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Make sure these are changed everywhere you use one – debit cards, for example. This helps avoid the possible threat of debit card fraud.

 

 

 

 

 

Identity Theft Protection Step 6: Contact the major credit bureaus

 

You'll  place a “fraud alert” on your file and request a copy of your free credit report. Other options include a free “credit freeze” as well as a paid option for a “credit lock.” You can discuss these with the bureaus directly to see what the best fit is for your situation.


• Equifax: 1-800-525-6285 or www.equifax.com


• Experian: 1-888-397-3742 or www.experian.com


• TransUnion: 1-800-680-7289 or www.transunion.com

 

Be sure to take notes on these interactions with the bureaus. If you download this checklist via the form above, it provides space for notetaking for each bureau.


 

 

Identity Theft Protection Step 7: File a report with local police

 


A police report will lend credibility to your case when dealing with creditors who may require proof of criminal activity in order to initiate the reimbursement.
Make sure to take notes and write down the police report number!

 

 

Identity Theft Protection Step 8: Report the criminal activity to the Federal Trade Commission (FTC)

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Call 1-877-ID-THEFT (1-877-438-4338) or file your complaint online at www.consumer.gov/idtheft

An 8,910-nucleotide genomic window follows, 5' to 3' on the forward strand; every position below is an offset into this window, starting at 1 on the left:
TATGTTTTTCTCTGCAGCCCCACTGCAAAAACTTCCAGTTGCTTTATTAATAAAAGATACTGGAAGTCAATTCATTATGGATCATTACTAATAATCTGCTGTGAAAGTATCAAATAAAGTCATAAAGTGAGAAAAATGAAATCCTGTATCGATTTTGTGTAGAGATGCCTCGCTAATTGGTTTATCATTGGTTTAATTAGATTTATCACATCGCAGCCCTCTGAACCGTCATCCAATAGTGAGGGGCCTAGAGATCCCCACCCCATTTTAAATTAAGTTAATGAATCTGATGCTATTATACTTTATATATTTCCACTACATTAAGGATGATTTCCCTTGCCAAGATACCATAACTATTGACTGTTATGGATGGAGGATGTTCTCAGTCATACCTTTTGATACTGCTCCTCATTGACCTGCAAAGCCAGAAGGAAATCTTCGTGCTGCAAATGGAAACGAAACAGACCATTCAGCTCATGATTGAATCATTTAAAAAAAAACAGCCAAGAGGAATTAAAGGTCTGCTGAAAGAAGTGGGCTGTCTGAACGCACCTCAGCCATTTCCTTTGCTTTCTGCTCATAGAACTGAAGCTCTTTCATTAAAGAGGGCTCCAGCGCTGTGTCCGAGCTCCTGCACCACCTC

Identity Theft Protection Step 9: Report the fraud to the Arizona Attorney General’s Office

 

 

File a Consumer Complaint | Arizona Attorney General (azag.gov)

 

OR

 

Print and complete the form.

 

 

 

 

Identity Theft Protection Step 10: Continue to Monitor Your Account

 

Even after the fraud has been resolved, this is a key step. Setting up account alerts, as well as two-factor authentication within Online Banking will be helpful. You can also turn on a free feature within online banking that will show daily credit score updates and monitoring. Read more about Free Credit Score here. A close eye will help prevent these things from happening in the future - plus, you can research identity theft protection services or an identity theft monitoring service if that sounds like something you're interested in. (These can also be called credit monitoring services or identity theft protection companies, but many services come with a fee!)

One of the top money scams recently is called Card Cracking. If you're a victim of card cracking, contact us right away! And If you have kids, it's a great idea to teach them how to protect themselves and their financial futures from identity theft. Get them started on these educational and fun free online games for kids.

If you would like more information on how to protect your identity, be sure to check out our webinar, Ask Our Experts: What To Do If Identity Theft Happens To You.

Always know two things: You can contact us if you need any further assistance, and we have tons of other resources we'd love to share with you. Visit our Resource Center and filter by topic or content type to find what you need.

 

 

This article is intended to be a general resource only and is not intended to be nor does it constitute legal advice. Any recommendations are based on opinion only. Rates, terms and conditions are subject to change and may vary based on creditworthiness, qualifications, and collateral conditions. All loans subject to approval.